'Reader's Digest' Fails To 'Adapt To Internet Speed'
LINDA WERTHEIMER, HOST:
One of the country's most famous magazines - the 91-year-old Reader's Digest - is filing for bankruptcy for the second time in less than four years. The digest originally offered just what the title promises - short versions of stories that had appeared in other publications. Now, it's filled with perky consumer news you can use, as well as a long-running advice columns, puzzles and jokes. Reader's Digest claims it still has 26 million readers worldwide, but the magazine's revenue took a big hit last year from falling sales overseas.
We're joined by Peter Kreisky, he's a media industry advisor and strategist, founder and chairman of the Kreisky Media Group.
Mr. Kreisky, welcome to our program.
PETER KREISKY: Nice to be here.
WERTHEIMER: Mr. Kreisky, two bankruptcies within five years, that sounds dire. What does that mean?
KREISKY: Well, Linda, the heart of the matter is that Reader's Digest built the most incredible direct marketing machine that works very, very well in the 1950s and the early '60s and it simply failed to operate and adapt to Internet speed, or the way in which customers want to interact with content.
WERTHEIMER: Is there a way - can you see away - for Reader's Digest to get through this?
KREISKY: It's going to require a revolution, quite frankly, and a lot of disruption. And that means devices like smartphones and tablets. And that's the challenge, to translate the values and the voice they honed and developed so effectively in print into a digital form. And digital is a very different medium. It isn't just as they used to say, you know, television was radio with pictures. Well, digital is not print on a screen.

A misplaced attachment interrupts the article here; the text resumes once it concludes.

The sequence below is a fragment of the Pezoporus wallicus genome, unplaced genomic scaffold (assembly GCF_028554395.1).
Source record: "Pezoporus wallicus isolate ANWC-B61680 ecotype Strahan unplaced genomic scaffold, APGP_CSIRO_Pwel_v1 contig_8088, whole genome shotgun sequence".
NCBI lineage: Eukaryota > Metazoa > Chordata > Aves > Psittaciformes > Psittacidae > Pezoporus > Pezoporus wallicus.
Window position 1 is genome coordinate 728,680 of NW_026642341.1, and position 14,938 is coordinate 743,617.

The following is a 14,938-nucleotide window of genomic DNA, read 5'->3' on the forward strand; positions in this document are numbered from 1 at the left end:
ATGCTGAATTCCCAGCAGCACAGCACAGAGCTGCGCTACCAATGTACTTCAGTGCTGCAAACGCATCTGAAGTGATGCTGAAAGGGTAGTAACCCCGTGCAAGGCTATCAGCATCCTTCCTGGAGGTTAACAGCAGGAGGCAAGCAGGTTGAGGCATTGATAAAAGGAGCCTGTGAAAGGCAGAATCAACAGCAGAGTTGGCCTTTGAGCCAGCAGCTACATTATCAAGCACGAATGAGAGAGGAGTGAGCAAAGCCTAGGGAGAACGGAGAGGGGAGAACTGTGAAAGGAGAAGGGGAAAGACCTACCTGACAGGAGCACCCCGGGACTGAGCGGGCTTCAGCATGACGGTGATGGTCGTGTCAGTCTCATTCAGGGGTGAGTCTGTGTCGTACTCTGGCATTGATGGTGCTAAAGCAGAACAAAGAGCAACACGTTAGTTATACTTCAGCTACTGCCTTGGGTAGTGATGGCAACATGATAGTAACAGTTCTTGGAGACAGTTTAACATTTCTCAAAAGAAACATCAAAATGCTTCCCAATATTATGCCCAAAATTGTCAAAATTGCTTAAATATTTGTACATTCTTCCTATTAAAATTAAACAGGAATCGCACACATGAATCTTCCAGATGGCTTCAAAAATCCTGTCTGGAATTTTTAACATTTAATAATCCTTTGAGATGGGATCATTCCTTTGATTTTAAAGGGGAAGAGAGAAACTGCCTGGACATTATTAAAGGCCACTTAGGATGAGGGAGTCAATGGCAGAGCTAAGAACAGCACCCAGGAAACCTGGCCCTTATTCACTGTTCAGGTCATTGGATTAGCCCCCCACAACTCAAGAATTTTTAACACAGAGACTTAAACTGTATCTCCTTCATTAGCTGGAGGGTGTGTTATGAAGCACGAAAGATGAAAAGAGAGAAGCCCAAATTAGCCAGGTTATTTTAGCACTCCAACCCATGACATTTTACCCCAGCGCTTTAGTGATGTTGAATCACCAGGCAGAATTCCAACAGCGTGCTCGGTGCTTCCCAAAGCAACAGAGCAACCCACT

WERTHEIMER: I assume that Reader's Digest audience on the old side. It doesn't feel like it would have a young readership.
KREISKY: I consulted to Reader's Digest some years ago and I guess this is not proprietary anymore because the data is at least 15 years old. But back then Reader's Digest readers average age was in the 70s and I don't know whether they've recruited enough young people to make up for those who are no longer with us.
WERTHEIMER: One of the things I remember about Reader's Digest was its sweepstakes program - that was, it was huge and I gather very profitable.
KREISKY: Well, Reader's Digest discovered sweepstakes in the 1950s and the early 60s and created a direct marketing machine that would get staggeringly high response rates. When the sweepstakes were banned by a number of state attorneys generals, Reader's Digest found it almost impossible to find a substitute that would provide the same kind of uptake that sweepstakes had.
WERTHEIMER: What do you think the odds that in 10 years time we'll still find this fat little magazine sitting on the table in the doctor's office?
KREISKY: It may still be in the doctor's office - oddly enough - but I'm not sure that it'll be the same mass circulation magazine that it has traditionally been. There's always a market for old media. I mean, if you think about it, even stone tablets still have a place in our society. They just happen to be in cemeteries.
WERTHEIMER: Peter Kreisky, of Kreisky Media, his company is focused on the media and entertainment industry, including publishing in all its forms - including tablets, stone tablets.
Thanks for your help this morning.
KREISKY: It's been a pleasure. Thank you.
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